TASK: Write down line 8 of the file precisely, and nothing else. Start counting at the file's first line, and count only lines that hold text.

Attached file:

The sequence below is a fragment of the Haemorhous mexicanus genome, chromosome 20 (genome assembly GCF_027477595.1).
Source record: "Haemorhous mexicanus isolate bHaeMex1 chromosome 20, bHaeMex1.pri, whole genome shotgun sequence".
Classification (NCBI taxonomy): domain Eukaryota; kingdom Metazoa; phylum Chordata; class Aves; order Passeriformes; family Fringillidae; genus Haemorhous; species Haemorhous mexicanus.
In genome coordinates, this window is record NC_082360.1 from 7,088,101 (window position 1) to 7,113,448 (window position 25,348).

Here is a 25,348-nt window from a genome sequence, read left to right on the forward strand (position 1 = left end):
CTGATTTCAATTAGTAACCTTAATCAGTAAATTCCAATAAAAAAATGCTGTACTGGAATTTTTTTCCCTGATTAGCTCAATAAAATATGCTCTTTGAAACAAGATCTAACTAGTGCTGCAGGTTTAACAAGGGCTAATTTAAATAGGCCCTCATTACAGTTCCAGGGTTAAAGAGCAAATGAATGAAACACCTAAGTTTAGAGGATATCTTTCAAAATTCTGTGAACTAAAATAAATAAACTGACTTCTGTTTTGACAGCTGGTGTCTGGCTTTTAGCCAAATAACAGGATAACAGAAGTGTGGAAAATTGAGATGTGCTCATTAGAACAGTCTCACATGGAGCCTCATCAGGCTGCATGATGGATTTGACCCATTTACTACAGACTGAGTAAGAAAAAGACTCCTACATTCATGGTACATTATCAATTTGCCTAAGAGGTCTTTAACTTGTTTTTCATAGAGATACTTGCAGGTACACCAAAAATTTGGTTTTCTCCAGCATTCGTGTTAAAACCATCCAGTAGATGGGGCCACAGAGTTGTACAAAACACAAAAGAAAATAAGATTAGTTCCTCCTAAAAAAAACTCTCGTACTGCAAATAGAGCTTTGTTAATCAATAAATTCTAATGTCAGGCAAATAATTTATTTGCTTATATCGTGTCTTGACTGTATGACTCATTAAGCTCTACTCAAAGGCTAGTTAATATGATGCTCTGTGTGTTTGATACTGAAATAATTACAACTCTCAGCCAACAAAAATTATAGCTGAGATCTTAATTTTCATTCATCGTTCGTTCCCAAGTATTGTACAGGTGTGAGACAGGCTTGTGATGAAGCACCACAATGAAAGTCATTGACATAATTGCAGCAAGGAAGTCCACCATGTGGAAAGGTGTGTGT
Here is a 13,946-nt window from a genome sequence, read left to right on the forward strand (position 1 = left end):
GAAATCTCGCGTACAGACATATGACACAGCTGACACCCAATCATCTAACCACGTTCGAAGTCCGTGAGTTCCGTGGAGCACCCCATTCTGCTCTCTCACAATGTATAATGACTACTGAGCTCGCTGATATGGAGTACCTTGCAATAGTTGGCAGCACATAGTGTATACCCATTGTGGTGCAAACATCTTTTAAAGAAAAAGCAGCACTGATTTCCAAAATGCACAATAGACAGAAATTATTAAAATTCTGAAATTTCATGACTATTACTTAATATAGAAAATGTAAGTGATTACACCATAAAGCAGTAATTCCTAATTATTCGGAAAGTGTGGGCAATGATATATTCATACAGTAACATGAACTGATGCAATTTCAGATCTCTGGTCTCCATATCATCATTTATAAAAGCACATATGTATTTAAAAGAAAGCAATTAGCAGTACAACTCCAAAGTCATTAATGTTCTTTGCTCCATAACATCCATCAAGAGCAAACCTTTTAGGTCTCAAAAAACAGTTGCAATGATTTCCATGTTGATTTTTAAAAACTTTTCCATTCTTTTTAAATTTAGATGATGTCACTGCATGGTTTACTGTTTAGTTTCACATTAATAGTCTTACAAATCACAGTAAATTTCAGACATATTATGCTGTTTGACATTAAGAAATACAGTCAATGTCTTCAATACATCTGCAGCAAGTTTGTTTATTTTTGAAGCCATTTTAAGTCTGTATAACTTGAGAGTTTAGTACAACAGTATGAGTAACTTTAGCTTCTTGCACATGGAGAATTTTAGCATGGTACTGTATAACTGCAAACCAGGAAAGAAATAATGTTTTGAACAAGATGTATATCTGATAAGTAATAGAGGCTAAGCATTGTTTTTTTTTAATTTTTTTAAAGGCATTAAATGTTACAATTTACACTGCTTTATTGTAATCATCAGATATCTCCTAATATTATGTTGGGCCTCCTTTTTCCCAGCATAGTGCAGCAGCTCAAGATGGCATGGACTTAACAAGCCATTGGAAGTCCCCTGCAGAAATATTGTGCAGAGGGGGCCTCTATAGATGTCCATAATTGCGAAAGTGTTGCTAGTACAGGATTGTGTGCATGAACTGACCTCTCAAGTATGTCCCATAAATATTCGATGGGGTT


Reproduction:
GAAATCTCGCGTACAGACATATGACACAGCTGACACCCAATCATCTAACCACGTTCGAAGTCCGTGAGTTCCGTGGAGCACCCCATTCTGCTCTCTCACAATGTATAATGACTACTGAGCTCGCTGATATGGAGTACCTTGCAATAGTTGGCAGCACATAGTGTATACCCATTGTGGTGCAAACATCTTTTAAAGAAAAAGCAGCACTGATTTCCAAAATGCACAATAGACAGAAATTATTAAAATTCTGAAATTTCATGACTATTACTTAATATAGAAAATGTAAGTGATTACACCATAAAGCAGTAATTCCTAATTATTCGGAAAGTGTGGGCAATGATATATTCATACAGTAACATGAACTGATGCAATTTCAGATCTCTGGTCTCCATATCATCATTTATAAAAGCACATATGTATTTAAAAGAAAGCAATTAGCAGTACAACTCCAAAGTCATTAATGTTCTTTGCTCCATAACATCCATCAAGAGCAAACCTTTTAGGTCTCAAAAAACAGTTGCAATGATTTCCATGTTGATTTTTAAAAACTTTTCCATTCTTTTTAAATTTAGATGATGTCACTGCATGGTTTACTGTTTAGTTTCACATTAATAGTCTTACAAATCACAGTAAATTTCAGACATATTATGCTGTTTGACATTAAGAAATACAGTCAATGTCTTCAATACATCTGCAGCAAGTTTGTTTATTTTTGAAGCCATTTTAAGTCTGTATAACTTGAGAGTTTAGTACAACAGTATGAGTAACTTTAGCTTCTTGCACATGGAGAATTTTAGCATGGTACTGTATAACTGCAAACCAGGAAAGAAATAATGTTTTGAACAAGATGTATATCTGATAAGTAATAGAGGCTAAGCATTGTTTTTTTTTAATTTTTTTAAAGGCATTAAATGTTACAATTTACACTGCTTTATTGTAATCATCAGATATCTCCTAATATTATGTTGGGCCTCCTTTTTCCCAGCATAGTGCAGCAGCTCAAGATGGCATGGACTTAACAAGCCATTGGAAGTCCCCTGCAGAAATATTGTGCAGAGGGGGCCTCTATAGATGTCCATAATTGCGAAAGTGTTGCTAGTACAGGATTGTGTGCATGAACTGACCTCTCAAGTATGTCCCATAAATATTCGATGGGGTT